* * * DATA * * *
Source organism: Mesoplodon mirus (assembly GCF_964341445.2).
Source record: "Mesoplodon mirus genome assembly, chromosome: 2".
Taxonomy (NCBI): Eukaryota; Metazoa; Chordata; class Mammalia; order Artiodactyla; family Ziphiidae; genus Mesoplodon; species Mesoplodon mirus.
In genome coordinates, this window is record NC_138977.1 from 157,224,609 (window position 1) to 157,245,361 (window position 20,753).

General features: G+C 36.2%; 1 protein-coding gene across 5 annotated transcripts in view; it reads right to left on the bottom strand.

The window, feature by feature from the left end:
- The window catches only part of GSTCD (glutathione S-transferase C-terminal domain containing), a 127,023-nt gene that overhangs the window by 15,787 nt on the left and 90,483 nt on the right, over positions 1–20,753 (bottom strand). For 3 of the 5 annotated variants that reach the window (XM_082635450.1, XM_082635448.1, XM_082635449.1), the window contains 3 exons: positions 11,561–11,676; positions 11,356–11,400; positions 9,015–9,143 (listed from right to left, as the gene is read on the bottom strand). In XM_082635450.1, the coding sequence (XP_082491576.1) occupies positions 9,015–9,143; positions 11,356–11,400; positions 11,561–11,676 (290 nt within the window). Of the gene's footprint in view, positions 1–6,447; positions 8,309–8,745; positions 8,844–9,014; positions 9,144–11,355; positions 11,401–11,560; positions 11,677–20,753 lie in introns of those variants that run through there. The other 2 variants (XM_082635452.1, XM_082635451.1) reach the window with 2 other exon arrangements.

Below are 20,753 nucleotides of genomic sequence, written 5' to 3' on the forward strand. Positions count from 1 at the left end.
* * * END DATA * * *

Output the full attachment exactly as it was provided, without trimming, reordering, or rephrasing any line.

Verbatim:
Source organism: Mesoplodon mirus (assembly GCF_964341445.2).
Source record: "Mesoplodon mirus genome assembly, chromosome: 2".
Taxonomy (NCBI): Eukaryota; Metazoa; Chordata; class Mammalia; order Artiodactyla; family Ziphiidae; genus Mesoplodon; species Mesoplodon mirus.
In genome coordinates, this window is record NC_138977.1 from 157,224,609 (window position 1) to 157,245,361 (window position 20,753).

General features: G+C 36.2%; 1 protein-coding gene across 5 annotated transcripts in view; it reads right to left on the bottom strand.

The window, feature by feature from the left end:
- The window catches only part of GSTCD (glutathione S-transferase C-terminal domain containing), a 127,023-nt gene that overhangs the window by 15,787 nt on the left and 90,483 nt on the right, over positions 1–20,753 (bottom strand). For 3 of the 5 annotated variants that reach the window (XM_082635450.1, XM_082635448.1, XM_082635449.1), the window contains 3 exons: positions 11,561–11,676; positions 11,356–11,400; positions 9,015–9,143 (listed from right to left, as the gene is read on the bottom strand). In XM_082635450.1, the coding sequence (XP_082491576.1) occupies positions 9,015–9,143; positions 11,356–11,400; positions 11,561–11,676 (290 nt within the window). Of the gene's footprint in view, positions 1–6,447; positions 8,309–8,745; positions 8,844–9,014; positions 9,144–11,355; positions 11,401–11,560; positions 11,677–20,753 lie in introns of those variants that run through there. The other 2 variants (XM_082635452.1, XM_082635451.1) reach the window with 2 other exon arrangements.

Below are 20,753 nucleotides of genomic sequence, written 5' to 3' on the forward strand. Positions count from 1 at the left end.